Wild garlic, also known as Ramsons (Allium ursinum), is a springtime herb found in woodlands and shady areas from April to June. Its distinct garlic aroma and vibrant green leaves make it an easy spot when it comes to foraging. It is common throughout the UK and East Yorkshire.

Wild garlic holds significant value for wildlife due to its various ecological contributions. The plant’s leaves, flowers, and bulbs provide essential food sources for numerous species, including insects, birds, and mammals.

Insects such as bees and butterflies are attracted to its nectar-rich flowers, aiding in pollination. Additionally, the foliage of wild garlic serves as a vital food source for herbivores like deer and rabbits. Furthermore, its pungent scent helps deter pests, offering protection to nearby plants.

It’s important to note that wild garlic can be toxic to dogs if ingested in large amounts.

The Leaves

Long, pointed, and oval with smooth edges, emitting a strong garlic scent. They originate from the base of the plant and the bulb.

The Flower

Small, white, with six petals arranged in clusters atop slender stalks. Each cluster comprises around 25 flowers, held aloft by a single leafless stem.

The Fruit/seeds

Wild garlic reproduces via bulbs, bulbils, and occasionally seeds. The seeds are 2–3mm long, flattened on one side, and black. They are dispersed when the above-ground parts of the plant wither.

For a secure foraging experience, adhere to the precise guidelines for identifying Wild Garlic. During its peak season, Wild Garlic stands out conspicuously in its natural habitat. Nevertheless, a few plant species may exhibit a similar appearance, especially at various stages of development.

Lily-of-the-valley is a toxic plant with some similar features to wild garlic. This lily usually has two or three leaves on its stem. Lily-of-the-valley showcases bell-shaped white flowers when blooming. These bell-shaped flowers bloom for a short period in the May time.

Autumn Crocus must be distinguished, as it is highly toxic. Unlike wild garlic, Autumn Crocus blossoms around September to October, a different time from wild garlic’s flowering period. Proper identification is crucial before foraging to avoid confusion and potential toxicity.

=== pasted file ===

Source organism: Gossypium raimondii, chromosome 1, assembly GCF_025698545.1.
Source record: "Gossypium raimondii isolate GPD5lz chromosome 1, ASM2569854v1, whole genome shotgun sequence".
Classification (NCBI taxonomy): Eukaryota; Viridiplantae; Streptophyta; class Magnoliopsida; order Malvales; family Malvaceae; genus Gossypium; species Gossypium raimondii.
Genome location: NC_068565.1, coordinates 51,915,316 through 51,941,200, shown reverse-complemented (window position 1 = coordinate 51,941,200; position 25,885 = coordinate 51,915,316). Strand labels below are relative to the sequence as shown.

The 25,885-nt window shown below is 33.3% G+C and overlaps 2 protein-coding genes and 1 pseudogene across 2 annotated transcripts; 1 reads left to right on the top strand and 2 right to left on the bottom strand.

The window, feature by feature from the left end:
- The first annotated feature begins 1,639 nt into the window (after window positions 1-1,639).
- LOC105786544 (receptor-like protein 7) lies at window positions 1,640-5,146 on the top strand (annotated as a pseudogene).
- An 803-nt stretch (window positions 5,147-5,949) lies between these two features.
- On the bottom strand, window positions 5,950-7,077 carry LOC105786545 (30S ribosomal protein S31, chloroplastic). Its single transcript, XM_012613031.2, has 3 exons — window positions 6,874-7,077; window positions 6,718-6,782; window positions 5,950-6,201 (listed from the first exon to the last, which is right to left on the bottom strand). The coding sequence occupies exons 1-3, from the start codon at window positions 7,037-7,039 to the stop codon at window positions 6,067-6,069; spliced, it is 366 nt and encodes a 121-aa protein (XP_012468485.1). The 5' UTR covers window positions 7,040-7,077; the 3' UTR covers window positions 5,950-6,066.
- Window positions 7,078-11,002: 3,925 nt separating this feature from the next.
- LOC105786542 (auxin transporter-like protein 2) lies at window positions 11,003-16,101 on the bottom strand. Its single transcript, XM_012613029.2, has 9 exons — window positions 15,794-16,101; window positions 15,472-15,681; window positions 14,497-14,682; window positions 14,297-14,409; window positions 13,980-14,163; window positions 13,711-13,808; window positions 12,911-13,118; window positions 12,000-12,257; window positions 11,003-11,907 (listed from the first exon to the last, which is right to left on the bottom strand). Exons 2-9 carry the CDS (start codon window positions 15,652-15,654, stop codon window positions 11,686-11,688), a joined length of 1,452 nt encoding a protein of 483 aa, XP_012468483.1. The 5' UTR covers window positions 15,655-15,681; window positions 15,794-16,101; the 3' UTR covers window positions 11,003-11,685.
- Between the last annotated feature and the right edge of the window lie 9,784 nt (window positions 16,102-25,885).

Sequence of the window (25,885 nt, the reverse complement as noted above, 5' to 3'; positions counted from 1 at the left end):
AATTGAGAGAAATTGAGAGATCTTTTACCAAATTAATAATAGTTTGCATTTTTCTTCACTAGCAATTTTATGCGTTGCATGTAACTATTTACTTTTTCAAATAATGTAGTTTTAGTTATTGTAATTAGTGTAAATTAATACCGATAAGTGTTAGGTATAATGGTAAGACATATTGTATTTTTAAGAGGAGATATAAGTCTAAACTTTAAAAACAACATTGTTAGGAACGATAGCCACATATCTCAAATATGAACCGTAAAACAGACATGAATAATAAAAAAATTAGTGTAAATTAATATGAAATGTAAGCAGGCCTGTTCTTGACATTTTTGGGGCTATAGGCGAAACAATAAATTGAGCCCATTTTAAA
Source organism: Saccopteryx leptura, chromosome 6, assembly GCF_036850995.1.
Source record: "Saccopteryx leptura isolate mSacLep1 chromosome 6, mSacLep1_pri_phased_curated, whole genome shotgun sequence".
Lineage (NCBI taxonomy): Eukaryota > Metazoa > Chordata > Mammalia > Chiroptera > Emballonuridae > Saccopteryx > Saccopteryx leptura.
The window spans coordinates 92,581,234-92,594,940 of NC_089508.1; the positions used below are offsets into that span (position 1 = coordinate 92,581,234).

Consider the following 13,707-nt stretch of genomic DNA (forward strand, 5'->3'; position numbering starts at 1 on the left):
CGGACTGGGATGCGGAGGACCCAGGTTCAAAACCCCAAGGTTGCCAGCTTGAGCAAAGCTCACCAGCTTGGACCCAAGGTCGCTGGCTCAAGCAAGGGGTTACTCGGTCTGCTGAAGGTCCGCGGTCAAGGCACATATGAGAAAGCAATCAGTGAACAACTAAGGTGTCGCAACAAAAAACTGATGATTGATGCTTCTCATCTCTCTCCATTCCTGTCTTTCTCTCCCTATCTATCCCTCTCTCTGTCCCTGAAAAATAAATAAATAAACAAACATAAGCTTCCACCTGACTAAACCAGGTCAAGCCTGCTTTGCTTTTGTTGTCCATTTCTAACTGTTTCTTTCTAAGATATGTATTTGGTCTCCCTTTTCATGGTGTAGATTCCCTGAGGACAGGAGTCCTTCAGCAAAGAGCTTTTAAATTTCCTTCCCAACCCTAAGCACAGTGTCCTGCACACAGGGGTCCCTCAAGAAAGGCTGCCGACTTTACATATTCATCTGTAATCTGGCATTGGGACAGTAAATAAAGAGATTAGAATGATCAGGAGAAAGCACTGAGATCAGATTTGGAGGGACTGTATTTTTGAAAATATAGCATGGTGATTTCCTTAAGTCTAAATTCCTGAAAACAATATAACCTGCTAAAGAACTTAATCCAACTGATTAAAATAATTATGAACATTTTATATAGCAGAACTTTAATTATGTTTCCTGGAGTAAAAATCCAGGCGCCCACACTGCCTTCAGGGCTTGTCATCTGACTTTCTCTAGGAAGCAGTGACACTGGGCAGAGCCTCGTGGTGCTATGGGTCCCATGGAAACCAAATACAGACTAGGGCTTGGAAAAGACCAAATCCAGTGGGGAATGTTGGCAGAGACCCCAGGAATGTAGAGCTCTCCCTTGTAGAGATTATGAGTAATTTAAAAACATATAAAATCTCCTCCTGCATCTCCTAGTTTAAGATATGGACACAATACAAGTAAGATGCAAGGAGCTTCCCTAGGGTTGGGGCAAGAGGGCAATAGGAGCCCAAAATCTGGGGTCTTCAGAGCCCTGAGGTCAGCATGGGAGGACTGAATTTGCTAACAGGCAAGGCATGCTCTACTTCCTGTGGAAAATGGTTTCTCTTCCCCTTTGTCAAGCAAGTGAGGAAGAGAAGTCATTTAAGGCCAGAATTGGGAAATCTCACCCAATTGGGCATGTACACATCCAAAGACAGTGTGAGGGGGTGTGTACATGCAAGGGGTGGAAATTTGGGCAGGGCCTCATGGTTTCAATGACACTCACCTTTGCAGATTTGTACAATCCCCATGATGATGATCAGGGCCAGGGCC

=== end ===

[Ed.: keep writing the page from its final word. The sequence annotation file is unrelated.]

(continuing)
The flowers of the Crocus generally turn shades of pink to purple, but can sometimes retain its fresh white look. The petals on a crocus are generally larger than ones found on wild garlic.

Wild garlic typically grows in woodland areas, moist soils, and shady places, although it can be found in other areas. Here are some common places to find wild garlic:

  1. Woodlands: Look in damp, shaded areas of deciduous woodlands, especially near streams or rivers.
  2. Hedgerows: Check along hedgerows, particularly in areas with partial shade and moist soil.
  3. Meadows: Wild garlic can sometimes be found in meadows, especially those with damp or marshy areas.
  4. Parks: Some parks or nature reserves may have patches of wild garlic, particularly in areas with natural or semi-natural vegetation.
  5. Gardens: In some regions, wild garlic may even grow in gardens, especially if they are left relatively wild or have damp, shaded areas.

Wild Garlic can be found in the Bluebell Woods at Burton Constable Holiday Park. You can read more about The Bluebell Woods here.

Wild garlic serves as a common indicator of ancient woodlands, signalling the presence of a habitat with significant ecological heritage. When exploring a wooded area, encountering wild garlic can suggest the site’s rarity and ecological value. Its presence often indicates the presence of rich, undisturbed soil and a diverse ecosystem, making it an essential component of natural habitats.

Wild garlic is a versatile plant with various culinary and medicinal uses. In cooking, its leaves add a distinctive, garlicky flavour to dishes and can be used in salads, soups, pesto, sauces, and as a garnish. The bulbs of wild garlic can be pickled or used similarly to cultivated garlic cloves in recipes. Additionally, wild garlic can be infused into oils or vinegars for added flavour.

Medicinally, wild garlic is believed to have antibacterial, antifungal, and antiviral properties. It has historically been used to treat ailments such as colds, coughs, and digestive issues.

You can find an excellent wild garlic pesto recipe from the Woodland Trust right here.

We tried making this ourselves, and it turned out great! We used:

  • 100g wild garlic leaves
  • 50g dried hard cheese
  • 50g toasted pine nuts
  • 1 tablespoon of olive oil
  • Lemon juice
  • Salt & Pepper